The Federal Government’s Stock in Trade: Is it More than Grasping at Straws?

LFU_OverTop_BrokenBody_vFA standard defense of Mr. Obama’s signature legislation is that something is better than nothing. Trying is better than not trying. Giving it the old college try beats sitting on the sidelines. These are banal bromides, of course, but does their theme nevertheless apply to Obamacare?

Like many old sayings, this one has a surface appeal but its true wisdom, if any, is strictly context dependent. After all, most platitudes have equally convincing flipsides. For something-better-than-nothing there’s the cure is worse than the disease. Or fools rush in where angels fear to tread. Or grasping at straws.

The last cliché is often applied to federal government programs in general. Seemingly, the government never tires of failing anew where it has persistently failed in the past. Futility has become the government’s stock in trade; its favorite commodity. 

Like any unqualified assertion, that one is wrong, too. But, what is the federal government good at doing and is Obamacare on that list? It’s good at doing what states aren’t. Things like national defense, national transportation infrastructure and extending federal constitutional protections where suitable state laws, or their enforcement, are lacking. Whether public safety and environmental protections are a plus with the feds in charge is up for serious debate.

But, what is undebatable is the fact that the federal government is not good at providing financial safety nets except within narrowly defined limits. Actually, no examples of the latter come to mind but there may be some among the more than two thousand federal assistance programs.

Contrarians cite Social Security and Medicare as examples of successful large-scale assistance programs. They’re just kidding, of course. Medicare Part A has been dogged by insolvency projections from its earliest days. The only change in the projections is when nor whether. The latest prediction is 2026. Social Security is on track for insolvency a scant seven years later.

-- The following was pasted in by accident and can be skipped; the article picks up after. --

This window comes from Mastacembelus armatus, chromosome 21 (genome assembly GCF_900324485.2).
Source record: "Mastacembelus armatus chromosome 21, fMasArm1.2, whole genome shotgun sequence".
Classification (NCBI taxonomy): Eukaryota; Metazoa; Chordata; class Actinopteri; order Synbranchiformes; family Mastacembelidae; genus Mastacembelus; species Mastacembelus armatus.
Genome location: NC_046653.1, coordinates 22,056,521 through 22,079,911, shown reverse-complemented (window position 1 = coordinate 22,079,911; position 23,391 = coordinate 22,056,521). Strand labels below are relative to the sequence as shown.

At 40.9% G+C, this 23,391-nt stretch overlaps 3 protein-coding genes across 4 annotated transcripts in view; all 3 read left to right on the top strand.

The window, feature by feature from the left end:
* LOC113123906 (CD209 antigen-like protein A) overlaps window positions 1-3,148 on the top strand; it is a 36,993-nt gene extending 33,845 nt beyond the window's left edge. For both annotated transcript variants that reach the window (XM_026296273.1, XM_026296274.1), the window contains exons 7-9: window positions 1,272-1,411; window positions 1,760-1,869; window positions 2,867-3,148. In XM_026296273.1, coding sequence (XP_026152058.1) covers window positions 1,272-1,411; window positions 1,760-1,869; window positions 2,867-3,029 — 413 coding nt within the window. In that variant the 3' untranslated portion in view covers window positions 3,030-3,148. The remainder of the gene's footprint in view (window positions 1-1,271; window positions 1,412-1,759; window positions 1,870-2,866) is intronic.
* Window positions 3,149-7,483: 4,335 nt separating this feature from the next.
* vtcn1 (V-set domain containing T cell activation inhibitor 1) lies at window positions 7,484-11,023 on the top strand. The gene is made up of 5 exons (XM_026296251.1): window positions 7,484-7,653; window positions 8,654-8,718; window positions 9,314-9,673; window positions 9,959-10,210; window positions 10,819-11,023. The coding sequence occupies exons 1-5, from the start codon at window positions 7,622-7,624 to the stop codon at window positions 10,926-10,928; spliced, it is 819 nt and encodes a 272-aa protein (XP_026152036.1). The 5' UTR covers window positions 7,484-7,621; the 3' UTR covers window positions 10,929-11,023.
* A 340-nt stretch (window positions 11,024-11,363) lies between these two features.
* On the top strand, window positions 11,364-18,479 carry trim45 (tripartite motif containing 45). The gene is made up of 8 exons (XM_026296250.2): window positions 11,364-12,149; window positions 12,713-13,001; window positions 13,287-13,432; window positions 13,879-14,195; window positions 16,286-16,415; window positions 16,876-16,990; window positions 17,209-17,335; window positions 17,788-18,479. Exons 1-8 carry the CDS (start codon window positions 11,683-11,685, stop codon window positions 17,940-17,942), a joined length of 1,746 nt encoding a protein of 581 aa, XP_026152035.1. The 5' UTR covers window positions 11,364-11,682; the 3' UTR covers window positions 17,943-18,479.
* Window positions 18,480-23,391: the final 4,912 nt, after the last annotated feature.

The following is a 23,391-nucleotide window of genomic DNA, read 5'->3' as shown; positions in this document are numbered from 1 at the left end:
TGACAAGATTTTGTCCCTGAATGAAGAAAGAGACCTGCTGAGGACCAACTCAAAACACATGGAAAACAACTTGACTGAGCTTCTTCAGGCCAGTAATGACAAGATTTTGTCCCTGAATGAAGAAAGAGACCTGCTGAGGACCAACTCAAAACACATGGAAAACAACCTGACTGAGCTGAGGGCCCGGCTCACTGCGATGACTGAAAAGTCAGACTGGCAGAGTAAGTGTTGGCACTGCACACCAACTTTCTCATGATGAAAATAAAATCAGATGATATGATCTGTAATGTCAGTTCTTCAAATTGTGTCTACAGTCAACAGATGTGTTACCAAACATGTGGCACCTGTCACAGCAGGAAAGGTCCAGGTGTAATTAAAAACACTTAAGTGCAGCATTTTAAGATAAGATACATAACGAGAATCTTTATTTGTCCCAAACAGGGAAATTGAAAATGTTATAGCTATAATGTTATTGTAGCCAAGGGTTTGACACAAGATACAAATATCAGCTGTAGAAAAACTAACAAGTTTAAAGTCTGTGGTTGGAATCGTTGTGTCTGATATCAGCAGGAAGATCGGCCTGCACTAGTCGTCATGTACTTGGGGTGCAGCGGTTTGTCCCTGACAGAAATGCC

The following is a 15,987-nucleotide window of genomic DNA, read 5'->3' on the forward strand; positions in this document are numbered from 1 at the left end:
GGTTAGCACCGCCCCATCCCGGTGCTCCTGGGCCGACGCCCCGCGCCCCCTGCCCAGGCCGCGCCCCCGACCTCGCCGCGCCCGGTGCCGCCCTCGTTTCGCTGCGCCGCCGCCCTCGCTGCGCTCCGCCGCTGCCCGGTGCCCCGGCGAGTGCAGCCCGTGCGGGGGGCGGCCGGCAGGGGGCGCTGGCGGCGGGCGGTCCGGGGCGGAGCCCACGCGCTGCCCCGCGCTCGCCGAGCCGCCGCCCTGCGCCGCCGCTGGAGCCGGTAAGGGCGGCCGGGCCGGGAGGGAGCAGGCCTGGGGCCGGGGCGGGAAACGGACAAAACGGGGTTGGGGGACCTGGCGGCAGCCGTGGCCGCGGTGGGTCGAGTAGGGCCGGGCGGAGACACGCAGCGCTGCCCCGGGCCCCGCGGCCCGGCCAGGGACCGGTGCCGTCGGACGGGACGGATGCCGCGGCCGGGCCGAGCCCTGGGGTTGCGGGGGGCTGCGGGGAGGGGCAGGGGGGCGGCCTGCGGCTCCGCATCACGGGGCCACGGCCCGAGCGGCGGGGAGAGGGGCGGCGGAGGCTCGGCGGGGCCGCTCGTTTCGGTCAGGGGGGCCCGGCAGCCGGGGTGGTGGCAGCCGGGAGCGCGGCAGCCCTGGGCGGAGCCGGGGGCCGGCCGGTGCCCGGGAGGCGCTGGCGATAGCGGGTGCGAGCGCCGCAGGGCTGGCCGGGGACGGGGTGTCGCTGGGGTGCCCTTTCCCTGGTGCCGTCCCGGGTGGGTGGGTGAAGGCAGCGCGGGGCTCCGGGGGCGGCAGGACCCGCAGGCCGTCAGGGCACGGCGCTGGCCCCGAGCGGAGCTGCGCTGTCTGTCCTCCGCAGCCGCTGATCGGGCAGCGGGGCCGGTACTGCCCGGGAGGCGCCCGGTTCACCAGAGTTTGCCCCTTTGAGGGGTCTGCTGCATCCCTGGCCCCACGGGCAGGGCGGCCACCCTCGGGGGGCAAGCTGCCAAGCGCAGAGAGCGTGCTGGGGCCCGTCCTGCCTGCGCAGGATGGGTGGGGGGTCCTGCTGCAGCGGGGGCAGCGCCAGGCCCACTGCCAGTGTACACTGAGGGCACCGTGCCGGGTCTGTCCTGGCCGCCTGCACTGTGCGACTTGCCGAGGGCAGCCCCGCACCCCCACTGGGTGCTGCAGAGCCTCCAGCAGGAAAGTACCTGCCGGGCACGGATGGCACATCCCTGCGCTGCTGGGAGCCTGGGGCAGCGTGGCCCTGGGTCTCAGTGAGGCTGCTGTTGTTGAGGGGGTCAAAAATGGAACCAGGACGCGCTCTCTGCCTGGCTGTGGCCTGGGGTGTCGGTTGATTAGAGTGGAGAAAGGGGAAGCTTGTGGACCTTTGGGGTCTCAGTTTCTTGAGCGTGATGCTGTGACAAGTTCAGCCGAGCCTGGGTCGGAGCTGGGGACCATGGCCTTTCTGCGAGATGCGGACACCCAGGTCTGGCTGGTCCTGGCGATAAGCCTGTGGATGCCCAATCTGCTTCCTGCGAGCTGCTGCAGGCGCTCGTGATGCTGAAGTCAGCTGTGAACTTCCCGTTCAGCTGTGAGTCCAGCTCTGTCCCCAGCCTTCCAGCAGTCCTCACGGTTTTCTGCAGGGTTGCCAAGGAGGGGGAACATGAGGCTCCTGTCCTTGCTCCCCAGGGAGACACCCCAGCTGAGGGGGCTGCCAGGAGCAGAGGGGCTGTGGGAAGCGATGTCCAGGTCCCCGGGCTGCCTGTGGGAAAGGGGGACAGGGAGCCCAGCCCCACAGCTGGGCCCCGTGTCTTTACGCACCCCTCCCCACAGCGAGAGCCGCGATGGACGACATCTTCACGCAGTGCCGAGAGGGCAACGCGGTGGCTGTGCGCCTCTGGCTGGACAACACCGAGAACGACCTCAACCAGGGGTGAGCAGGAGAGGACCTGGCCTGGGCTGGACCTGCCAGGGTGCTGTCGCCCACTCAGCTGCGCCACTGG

The reason is the lack of even government control over factors that determine the success of the self-funding programs. Of course, contributions into the funds must match or exceed expenditures from the funds. But, absent government tinkering, this depends on the persistent and serendipitous convergence of:

– A growing workforce with wage increases (i.e., a strong economy and an increasing birth rate),

– An optimum number of enrollees and life expectancies that do not tip the solvency scale to insolvency and

– For Medicare, controlling the costs of providing healthcare including inflation.

Predictably, reality has struck a blow on all three counts. Self-funding programs with built-in insolvency guidance systems can hardly be called successful. The current Congress has yet to apply the usual band-aids of increasing individual contributions or decreasing or delaying benefits. Raiding the general tax fund is not on the table, either.

Obamacare is on this too-big-to-succeed list. Why is Obamacare less than nothing? Because it makes healthcare availability and cost much worse, not better, than they were. Because it creates an endless labyrinth of confusion and dead ends. Because it turns a system that worked for more than 250 million Americans into a watershed of chaos. Because it was a sham sold on distortions and outright fabrications except one. It now controls one-sixth of the economy.

Would Clintoncare have been any different? Not in the end, but Hillary may not have tripped so badly along the way. That the President did not have a single private meeting with Sebelius in the three years between Obamacare passage and launch is stupefying. That the website rollout disaster was the product of amateurish ineptitude bred from political fear and insular thinking is worse.

A hopelessly complex law that took control of one-sixth of the economy, a disinterested President and incompetence are not just ingredients for failure. They are ironclad guarantees. Topped off by Obama’s late-in-the-day rule changes and confusing pronouncements, his signature legislation could only be a slo-mo disaster. 

But, even for a federal government fiasco, there are many puzzling aspects of this sorry episode not the least of which is: what was Obama thinking? It makes one wonder if he really is a windup toy kept in a cellophane box somewhere in the White House and brought out for PR appearances.

Valerie Jarrett, Obama’s long-time advisor, has a different explanation. She claims that the President is such a brainiac that he disdains mundane matters leaving them, instead, to ordinary minds. Obama himself says simply, “[T]here’s a laziness in me.”

Whatever it may be, given the wretched mess that the federal government makes of large-scale assistance programs, one wonders whether the President’s thoughts matter.